What a night for Ringo Starr: Paul McCartney and Yoko Ono put aside their usual differences and surprised the ex Beatle on stage at Radio City Music Hall for his 70th birthday on Wednesday night.
McCartney was a total surprise to Starr–he appeared at the end of show, strapped on a guitar and launched Ringo’s band into the Beatles’ “Birthday.” It was historic since the Fab Four never played the song live anywhere. Tonight, Ringo played drums and Radio City was like Shea Stadium in 1966. McCartney was spot-on, too. Brilliant.
Just before that, Ringo had been celebrated by a raft of stars and musicians at the end of “With A Little Help from My Friends,” his Beatles signature song. Suddenly on stage was Yoko Ono, looking grand in a white hat, and boogeying like she was half her age. At one point, Ono grabbed a mic and signaled for it to be turned on. Wiser heads prevailed because they thought she might warble. Instead, Ono sweetly wished Ringo a happy birthday.
In the audience was Olivia Harrison, the lovely and loyal widow of George Harrison. Also on hand were Peter Asher, the record producer and long time pal of the Beatles (his sister Jane was once engaged to McCartney) plus McCartney’s lawyer and brother in law, John Eastman, with wife Jody; and Ringo’s stepdaughter, Francesca Gregorini, co director of the film, “Tanner Hall.”
But the stage was filled with stars, and so was the backstage, starting with Keith Richards and Patti Hansen, Steve and Maureen van Zandt, Max Weinberg. Foreigner’s Mick Jones with ex wife Ann Dexter Jones, Nils Lofgren, and Jeff Lynne, as well as Barbara Orbison (devoted widow of Roy and astute businesswoman), Ed Begley, Jr., Apple Records’ excellent chief Jeff Jones, concert producer David Saltz, and Paul’s girlfriend, the beautiful Nancy Shevell, as well as legendary drummer Jim Keltner, and mogul about town Steve Bing.
And surprise! actor Hayley Joel Osment–all grown up and graduating from NYU on August 5th. He doesn’t see dead people any more–but does see a great film career in front of and behind the camera.
When a cake was wheeled out on stage, the audience pushed forward and sang “Happy Birthday.” Perhaps over saturated with birthday wishes, Ringo waved the crowd good night and sang “Happy Birthday to me…” as he wandered off stage.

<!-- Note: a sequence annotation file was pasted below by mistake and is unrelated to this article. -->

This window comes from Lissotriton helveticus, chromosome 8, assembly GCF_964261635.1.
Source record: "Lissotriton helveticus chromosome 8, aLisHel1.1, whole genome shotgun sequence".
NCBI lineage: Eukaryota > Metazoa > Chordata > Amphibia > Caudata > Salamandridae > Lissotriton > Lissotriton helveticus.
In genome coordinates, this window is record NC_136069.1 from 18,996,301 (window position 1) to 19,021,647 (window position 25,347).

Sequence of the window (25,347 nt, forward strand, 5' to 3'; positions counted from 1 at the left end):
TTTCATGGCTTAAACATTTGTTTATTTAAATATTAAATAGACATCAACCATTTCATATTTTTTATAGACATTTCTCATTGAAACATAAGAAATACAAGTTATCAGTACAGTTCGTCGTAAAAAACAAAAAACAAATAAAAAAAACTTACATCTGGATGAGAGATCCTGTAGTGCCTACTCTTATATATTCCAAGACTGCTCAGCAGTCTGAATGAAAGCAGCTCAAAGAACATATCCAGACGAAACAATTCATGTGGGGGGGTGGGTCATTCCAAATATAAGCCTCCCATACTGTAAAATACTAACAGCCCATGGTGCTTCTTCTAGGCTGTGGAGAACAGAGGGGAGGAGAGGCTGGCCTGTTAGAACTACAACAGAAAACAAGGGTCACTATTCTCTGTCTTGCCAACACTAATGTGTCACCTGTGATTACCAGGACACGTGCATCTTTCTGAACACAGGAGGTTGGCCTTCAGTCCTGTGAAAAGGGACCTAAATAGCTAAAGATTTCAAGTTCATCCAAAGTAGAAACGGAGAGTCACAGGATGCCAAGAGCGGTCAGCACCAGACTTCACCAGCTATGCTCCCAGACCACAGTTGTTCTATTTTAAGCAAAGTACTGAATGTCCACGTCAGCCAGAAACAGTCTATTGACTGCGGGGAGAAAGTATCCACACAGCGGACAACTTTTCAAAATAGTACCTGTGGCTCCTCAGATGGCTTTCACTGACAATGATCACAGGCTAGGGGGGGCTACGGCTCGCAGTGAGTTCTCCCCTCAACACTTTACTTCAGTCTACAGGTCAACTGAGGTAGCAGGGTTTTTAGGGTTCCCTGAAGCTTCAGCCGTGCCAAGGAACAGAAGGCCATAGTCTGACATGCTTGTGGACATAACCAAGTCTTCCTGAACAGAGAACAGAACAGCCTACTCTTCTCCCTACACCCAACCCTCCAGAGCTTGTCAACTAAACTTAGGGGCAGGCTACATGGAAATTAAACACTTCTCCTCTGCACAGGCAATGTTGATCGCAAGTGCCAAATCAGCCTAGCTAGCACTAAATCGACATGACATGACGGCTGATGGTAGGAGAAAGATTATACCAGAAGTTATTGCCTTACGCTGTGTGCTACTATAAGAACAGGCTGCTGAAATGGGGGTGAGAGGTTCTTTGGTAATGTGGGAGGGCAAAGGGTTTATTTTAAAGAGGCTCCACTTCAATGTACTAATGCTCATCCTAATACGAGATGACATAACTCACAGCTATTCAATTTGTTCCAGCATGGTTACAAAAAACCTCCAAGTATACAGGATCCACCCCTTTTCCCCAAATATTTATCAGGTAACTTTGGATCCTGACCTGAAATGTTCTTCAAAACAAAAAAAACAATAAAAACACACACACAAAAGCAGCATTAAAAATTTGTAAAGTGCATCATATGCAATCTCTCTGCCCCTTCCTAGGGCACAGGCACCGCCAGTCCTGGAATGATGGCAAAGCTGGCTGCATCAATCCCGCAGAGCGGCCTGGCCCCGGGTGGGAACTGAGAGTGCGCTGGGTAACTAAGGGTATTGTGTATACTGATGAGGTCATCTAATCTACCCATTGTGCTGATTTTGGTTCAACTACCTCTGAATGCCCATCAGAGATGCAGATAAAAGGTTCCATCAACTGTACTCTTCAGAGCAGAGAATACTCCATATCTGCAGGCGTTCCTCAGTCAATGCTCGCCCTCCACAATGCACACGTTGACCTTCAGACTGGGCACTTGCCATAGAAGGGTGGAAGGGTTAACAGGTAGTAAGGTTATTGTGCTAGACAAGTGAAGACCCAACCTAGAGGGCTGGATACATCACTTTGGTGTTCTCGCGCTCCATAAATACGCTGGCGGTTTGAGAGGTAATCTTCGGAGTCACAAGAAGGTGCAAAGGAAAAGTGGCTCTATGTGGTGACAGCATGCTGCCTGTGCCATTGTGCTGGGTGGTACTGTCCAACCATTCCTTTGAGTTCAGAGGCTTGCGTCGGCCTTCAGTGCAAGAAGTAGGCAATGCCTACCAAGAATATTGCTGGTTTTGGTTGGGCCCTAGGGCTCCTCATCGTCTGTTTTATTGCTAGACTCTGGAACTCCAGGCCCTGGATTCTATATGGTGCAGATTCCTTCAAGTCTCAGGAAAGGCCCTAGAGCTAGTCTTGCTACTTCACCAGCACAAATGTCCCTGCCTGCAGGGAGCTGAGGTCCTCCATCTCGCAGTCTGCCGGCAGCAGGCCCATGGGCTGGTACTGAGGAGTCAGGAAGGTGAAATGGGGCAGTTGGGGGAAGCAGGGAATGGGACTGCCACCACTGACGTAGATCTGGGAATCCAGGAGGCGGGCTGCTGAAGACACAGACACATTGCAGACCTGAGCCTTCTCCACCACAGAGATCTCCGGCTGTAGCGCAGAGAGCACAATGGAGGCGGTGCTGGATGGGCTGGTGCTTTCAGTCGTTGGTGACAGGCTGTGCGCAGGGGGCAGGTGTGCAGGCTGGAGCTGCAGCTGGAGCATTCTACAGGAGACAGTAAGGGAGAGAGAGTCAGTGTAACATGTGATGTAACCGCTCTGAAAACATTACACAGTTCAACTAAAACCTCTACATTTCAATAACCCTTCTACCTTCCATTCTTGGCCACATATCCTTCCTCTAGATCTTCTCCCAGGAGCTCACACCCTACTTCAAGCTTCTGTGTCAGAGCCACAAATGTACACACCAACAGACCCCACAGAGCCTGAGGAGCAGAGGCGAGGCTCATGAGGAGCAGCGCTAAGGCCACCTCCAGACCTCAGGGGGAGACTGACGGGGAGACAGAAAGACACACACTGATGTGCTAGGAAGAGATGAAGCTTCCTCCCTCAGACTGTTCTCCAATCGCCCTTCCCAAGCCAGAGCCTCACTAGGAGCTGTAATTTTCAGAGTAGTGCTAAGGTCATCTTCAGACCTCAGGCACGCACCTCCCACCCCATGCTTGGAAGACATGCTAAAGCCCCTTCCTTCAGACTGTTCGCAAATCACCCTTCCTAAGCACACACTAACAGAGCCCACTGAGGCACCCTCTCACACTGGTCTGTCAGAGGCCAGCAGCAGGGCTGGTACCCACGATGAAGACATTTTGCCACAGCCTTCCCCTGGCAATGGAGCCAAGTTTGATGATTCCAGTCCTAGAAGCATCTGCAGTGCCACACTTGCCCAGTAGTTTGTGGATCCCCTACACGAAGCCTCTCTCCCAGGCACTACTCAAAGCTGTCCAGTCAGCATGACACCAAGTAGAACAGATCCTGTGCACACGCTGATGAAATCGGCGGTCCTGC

As for the main show itself, it ran a little less than two hours and was the usual hodgepodge party that Ringo’s All Starr Band endeavors usually are–the musicians are all great, but sort of two hit wonders who create a jukebox effect around the famous drummer. The outstanding moments belonged to Edgar Winter, whose “Frankenstein” is an epic masterpiece. Winter plays almost all the instruments, too, from sax to keyboards to vibes. This man is underrated. Rick Derringer was also very, very good, first playing “Hang on Sloopy,” his 1965 hit, and then “Rock and Roll Hootchie Koo” from almost a decade later. These are consummate musicians.
The show itself was a little Ringo-lite. But maybe as he celebrates 70 Ringo is happy to turn over the showier aspects to his compadres, and just relax. No one can say he doesn’t deserve it. And if you went to Radio City for a birthday party, you got a great and memorable one.
Do we feel old? Why yes: Ringo’s grand kids also came out at the end. But he’s young enough looking that he’s no grandpa. Still think of it: Ringo is indeed a grandfather. Meanwhile, Paul McCartney is such a mensch–he really looked like he was going to cry as he and Ringo hugged on stage. Later I overheard Nils Lofgren–the amazing guitarist–introduce himself to Paul. “You know, I play with Bruce Springsteen, I played on Ringo’s first solo albums,” the legendary musician said to Paul. McCartney looked astonished. “Of course I know who you are!” he said, pumping Lofgren’s hand vigorously.
PS I did run into Sid Bernstein, now 92 and going strong, the original promoter who brought the Beatles to America. He’ s never let them forget it, too. God bless Sid Bernstein. Without his ingenuity and foresight, none of this would be happening now.